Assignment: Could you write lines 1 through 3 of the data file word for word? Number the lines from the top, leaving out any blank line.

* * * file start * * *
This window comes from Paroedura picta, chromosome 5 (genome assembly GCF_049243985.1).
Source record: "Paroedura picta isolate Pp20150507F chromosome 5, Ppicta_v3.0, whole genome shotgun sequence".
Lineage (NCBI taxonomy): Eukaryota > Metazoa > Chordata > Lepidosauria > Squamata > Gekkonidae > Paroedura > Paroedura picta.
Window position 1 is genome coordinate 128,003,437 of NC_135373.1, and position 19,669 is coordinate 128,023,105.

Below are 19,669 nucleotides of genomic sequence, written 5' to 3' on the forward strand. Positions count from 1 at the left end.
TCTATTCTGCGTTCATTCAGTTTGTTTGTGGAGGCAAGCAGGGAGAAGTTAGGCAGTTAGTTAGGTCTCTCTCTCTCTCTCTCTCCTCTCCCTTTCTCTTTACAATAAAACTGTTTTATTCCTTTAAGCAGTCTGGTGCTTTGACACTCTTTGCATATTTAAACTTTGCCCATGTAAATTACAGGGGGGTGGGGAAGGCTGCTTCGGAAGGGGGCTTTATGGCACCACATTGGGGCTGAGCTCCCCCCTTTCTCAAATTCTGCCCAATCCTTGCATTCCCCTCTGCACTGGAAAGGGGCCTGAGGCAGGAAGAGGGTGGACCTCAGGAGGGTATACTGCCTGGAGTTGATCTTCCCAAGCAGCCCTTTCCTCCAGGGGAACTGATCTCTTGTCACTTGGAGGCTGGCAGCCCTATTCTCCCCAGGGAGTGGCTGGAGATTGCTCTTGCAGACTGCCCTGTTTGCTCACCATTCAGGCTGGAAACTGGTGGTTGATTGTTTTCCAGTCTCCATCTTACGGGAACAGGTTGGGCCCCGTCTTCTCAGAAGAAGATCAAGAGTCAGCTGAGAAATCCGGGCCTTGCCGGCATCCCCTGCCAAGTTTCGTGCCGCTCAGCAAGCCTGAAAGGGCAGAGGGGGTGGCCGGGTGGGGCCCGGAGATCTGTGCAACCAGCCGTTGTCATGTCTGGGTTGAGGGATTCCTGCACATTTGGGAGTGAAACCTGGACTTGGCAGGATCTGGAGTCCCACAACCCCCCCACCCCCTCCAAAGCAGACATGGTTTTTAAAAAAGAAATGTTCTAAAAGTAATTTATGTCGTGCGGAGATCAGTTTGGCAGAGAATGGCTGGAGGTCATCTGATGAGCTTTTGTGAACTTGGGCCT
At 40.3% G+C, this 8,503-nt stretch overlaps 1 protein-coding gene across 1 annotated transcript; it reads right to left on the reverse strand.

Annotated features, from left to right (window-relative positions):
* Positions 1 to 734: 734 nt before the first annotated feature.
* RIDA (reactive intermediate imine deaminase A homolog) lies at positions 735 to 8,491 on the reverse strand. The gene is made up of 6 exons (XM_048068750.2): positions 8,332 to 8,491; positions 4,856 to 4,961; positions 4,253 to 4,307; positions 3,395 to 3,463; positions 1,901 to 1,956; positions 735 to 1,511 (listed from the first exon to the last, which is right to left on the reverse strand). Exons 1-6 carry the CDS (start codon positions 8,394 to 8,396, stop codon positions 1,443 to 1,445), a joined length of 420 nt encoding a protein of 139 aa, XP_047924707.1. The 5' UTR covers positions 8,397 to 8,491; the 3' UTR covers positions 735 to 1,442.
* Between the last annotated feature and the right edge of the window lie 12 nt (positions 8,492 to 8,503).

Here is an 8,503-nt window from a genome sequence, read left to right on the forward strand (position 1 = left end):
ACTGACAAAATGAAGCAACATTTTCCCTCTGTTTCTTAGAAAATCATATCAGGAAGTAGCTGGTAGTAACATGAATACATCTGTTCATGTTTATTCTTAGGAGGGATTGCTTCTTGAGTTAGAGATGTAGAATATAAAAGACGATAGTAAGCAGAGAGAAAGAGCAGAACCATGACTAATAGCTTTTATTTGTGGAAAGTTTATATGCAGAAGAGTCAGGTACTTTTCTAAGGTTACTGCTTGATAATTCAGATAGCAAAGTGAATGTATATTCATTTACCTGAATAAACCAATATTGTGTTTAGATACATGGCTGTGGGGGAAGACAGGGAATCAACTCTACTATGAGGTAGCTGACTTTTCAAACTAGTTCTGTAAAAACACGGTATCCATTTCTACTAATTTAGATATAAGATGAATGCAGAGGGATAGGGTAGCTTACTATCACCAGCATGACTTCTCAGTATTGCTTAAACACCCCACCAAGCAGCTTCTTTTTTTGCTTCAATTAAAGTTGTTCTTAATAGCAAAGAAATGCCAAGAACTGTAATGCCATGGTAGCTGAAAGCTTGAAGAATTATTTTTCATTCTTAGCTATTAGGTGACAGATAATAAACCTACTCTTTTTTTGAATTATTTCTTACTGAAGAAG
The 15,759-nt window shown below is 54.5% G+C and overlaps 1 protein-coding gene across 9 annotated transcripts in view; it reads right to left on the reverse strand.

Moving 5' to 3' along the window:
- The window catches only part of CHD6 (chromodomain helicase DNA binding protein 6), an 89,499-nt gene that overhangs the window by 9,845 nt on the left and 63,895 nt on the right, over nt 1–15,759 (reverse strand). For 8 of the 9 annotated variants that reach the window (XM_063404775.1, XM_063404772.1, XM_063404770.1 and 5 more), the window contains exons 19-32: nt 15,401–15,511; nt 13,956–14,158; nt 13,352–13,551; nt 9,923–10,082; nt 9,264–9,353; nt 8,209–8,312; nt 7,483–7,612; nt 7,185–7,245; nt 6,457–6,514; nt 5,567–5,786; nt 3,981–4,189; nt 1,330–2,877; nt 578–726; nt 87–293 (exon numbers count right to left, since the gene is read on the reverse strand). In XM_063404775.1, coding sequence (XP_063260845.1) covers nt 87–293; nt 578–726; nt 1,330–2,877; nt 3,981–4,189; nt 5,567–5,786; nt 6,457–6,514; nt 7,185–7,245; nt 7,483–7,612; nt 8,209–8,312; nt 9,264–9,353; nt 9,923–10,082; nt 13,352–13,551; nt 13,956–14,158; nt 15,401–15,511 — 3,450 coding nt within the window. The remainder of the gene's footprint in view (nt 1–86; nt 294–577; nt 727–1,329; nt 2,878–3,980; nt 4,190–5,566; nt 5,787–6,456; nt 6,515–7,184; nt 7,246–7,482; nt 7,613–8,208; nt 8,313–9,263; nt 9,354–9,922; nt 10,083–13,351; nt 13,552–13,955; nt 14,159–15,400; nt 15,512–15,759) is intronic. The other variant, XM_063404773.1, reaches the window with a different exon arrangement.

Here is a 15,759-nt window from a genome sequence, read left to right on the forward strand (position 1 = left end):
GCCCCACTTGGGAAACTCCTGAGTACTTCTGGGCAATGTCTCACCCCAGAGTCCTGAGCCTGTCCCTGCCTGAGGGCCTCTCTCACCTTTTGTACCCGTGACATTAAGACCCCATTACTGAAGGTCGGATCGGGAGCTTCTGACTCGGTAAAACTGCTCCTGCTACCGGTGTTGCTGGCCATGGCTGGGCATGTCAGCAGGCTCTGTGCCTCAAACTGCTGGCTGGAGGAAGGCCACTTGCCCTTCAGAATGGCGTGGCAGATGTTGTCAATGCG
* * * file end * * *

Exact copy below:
This window comes from Paroedura picta, chromosome 5 (genome assembly GCF_049243985.1).
Source record: "Paroedura picta isolate Pp20150507F chromosome 5, Ppicta_v3.0, whole genome shotgun sequence".
Lineage (NCBI taxonomy): Eukaryota > Metazoa > Chordata > Lepidosauria > Squamata > Gekkonidae > Paroedura > Paroedura picta.